The San Francisco Chronicle recently submitted public records requests to every sheriff in California requesting information on CCW permits. Sheriff Honea of Butte County was the only sheriff that publicized the request. The Chronicle editor criticized this, saying she had to up security.
Sheriff Honea only released the basic data, refusing to disclose things like addresses, but now the newspaper used to cover up bums on the feces covered streets of Frisco has every CCW holder's name. That includes my friends and relatives. The Chronicle editor stated that this will only be used internally to gauge trends. Pardon me if I don't believe that.
Across the country, newspapers have requested information regarding CCW permits. The most notorious abuse of this was the case of the Journal News in New York. It made an interactive map of permit holders in Westchester and Rockland Counties, down to the house. A lawyer then revealed the information about journalists who published public information. The Roanoke Times, in Virginia in 2007, published a list and deleted it the next day.
A Tennessee newspaper also "doxed" gun owners. In Oregon, the Oregonian requested permit holder's names and cross-referenced it with the names of teachers to reveal which teachers were armed. Some teachers were harassed because of it.
Nevada's originally poorly drafted law only exempted information in the application, not the permit as issued or investigations into revocations. This came to a head when the Washoe County sheriff Mike Haley revoked Gov. Jim Gibbons' permit in 2008. It came to light that the governor's instructor Jerry Matsumura improperly endorsed the governor's application. Gibbons did not qualify with every firearm he certified on his permit.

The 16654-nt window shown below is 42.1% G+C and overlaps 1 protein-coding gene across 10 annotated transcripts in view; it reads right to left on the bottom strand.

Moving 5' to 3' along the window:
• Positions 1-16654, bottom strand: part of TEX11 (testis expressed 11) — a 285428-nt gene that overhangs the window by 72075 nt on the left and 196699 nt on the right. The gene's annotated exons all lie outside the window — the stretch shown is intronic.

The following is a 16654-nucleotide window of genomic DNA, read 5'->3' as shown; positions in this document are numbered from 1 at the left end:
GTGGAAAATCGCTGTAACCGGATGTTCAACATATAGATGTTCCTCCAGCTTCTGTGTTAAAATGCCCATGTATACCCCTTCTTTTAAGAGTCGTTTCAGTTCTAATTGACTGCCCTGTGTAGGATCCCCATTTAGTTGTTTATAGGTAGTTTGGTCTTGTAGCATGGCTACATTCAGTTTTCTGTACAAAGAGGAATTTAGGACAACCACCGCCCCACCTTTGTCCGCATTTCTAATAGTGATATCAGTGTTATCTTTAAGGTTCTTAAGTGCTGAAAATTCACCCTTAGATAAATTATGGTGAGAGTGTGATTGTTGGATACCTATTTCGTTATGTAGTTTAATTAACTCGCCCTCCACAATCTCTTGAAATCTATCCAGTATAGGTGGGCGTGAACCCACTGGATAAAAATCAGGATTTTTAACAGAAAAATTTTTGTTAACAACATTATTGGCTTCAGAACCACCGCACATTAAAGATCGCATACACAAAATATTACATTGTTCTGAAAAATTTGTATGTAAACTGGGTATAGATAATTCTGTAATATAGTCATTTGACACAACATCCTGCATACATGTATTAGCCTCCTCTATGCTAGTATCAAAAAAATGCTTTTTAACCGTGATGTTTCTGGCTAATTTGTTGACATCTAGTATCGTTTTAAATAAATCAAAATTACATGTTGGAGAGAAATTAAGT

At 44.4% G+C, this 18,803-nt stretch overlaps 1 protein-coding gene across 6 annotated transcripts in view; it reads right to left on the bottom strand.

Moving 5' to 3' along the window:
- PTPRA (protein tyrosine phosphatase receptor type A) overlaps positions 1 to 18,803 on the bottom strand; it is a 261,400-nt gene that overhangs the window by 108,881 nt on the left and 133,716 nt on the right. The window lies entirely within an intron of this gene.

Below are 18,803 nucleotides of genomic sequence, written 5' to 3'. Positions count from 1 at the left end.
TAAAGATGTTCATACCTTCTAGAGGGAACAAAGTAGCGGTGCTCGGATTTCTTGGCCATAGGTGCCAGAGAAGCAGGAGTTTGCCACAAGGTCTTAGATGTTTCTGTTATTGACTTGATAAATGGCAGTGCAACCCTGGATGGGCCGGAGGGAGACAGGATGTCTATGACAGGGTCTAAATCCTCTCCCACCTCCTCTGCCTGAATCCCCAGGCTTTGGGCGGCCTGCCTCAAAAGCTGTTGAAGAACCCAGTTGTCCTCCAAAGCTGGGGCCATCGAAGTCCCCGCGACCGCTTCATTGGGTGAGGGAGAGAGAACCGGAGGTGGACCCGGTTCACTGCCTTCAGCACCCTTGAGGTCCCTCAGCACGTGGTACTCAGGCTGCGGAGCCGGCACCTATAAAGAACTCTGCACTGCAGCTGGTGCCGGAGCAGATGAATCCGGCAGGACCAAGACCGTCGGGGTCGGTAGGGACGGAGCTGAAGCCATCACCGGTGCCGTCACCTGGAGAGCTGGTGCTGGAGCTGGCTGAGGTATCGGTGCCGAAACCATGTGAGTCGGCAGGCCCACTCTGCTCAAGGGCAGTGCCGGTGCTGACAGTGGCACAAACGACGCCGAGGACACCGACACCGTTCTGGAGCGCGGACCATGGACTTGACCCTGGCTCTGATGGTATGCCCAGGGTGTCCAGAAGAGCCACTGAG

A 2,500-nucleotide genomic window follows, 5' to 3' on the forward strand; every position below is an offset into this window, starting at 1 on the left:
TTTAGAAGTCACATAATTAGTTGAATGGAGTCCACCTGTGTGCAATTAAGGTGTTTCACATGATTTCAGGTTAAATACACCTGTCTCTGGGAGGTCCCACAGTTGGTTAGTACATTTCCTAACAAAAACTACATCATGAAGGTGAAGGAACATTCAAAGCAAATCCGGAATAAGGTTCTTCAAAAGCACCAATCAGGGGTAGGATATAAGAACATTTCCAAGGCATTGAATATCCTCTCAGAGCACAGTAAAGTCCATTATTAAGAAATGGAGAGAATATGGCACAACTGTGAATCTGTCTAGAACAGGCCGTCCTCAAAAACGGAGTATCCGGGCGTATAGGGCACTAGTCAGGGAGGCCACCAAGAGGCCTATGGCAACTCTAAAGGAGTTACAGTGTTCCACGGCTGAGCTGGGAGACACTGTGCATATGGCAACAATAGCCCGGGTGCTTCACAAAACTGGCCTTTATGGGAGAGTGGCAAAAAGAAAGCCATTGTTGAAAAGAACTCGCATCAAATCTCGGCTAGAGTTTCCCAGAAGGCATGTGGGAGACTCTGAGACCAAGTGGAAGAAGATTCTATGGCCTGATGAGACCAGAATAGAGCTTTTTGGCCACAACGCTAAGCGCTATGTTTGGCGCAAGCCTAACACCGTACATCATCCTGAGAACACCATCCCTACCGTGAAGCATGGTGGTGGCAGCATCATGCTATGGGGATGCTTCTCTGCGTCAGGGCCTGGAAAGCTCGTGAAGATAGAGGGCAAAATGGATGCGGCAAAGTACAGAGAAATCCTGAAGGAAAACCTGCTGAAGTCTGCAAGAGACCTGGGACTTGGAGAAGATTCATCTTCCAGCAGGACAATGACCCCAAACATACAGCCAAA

Prior to 2011, one had to qualify with the weapons they wanted to carry. Your CCW card might say "handgun all" on the back; a remnant of the prior system. Gibbons' dilemma changed that and the confidentiality issue for us all. If it didn't happen to someone very powerful, we might not have gotten it at all.
The Reno Gazette-Journal, placed an open records request to find out the exact details of why the permit was revoked. The paper received a tip in 2008 that the governor had lost his permit. Their records request was rebuffed. The RGJ filed suit and the Supreme Court found in Reno Newspapers v. Haley that permit information, including suspension or revocation investigation data, was not exempt under the law. Under the original law, only the application data was confidential.
Now, the court ruled that confidential information, presumably "index information" like addresses and dates of birth that was particularly sensitive, could be redacted. It wasn't opening the floodgates wide. The editor of the RGJ said it was never paper's intent to reveal the identities or information of permit holders at large, merely just to investigate the Gibbons matter.
In this day and age, you can bet that the anti-gun, leftist infested newspapers of this state would do just that. And if not a newspaper, then perhaps one of the Bloomberg groups or the other heads of the hoplopathic hydra. Without Jim Gibbons screw-up, we might all be at risk.
The short answer to that question is yes, your concealed firearm permit info in Nevada is confidential (except for law enforcement investigations. AB 143 of 2011 amended NRS 202.3662 to protect all of your information, except for law enforcement investigations.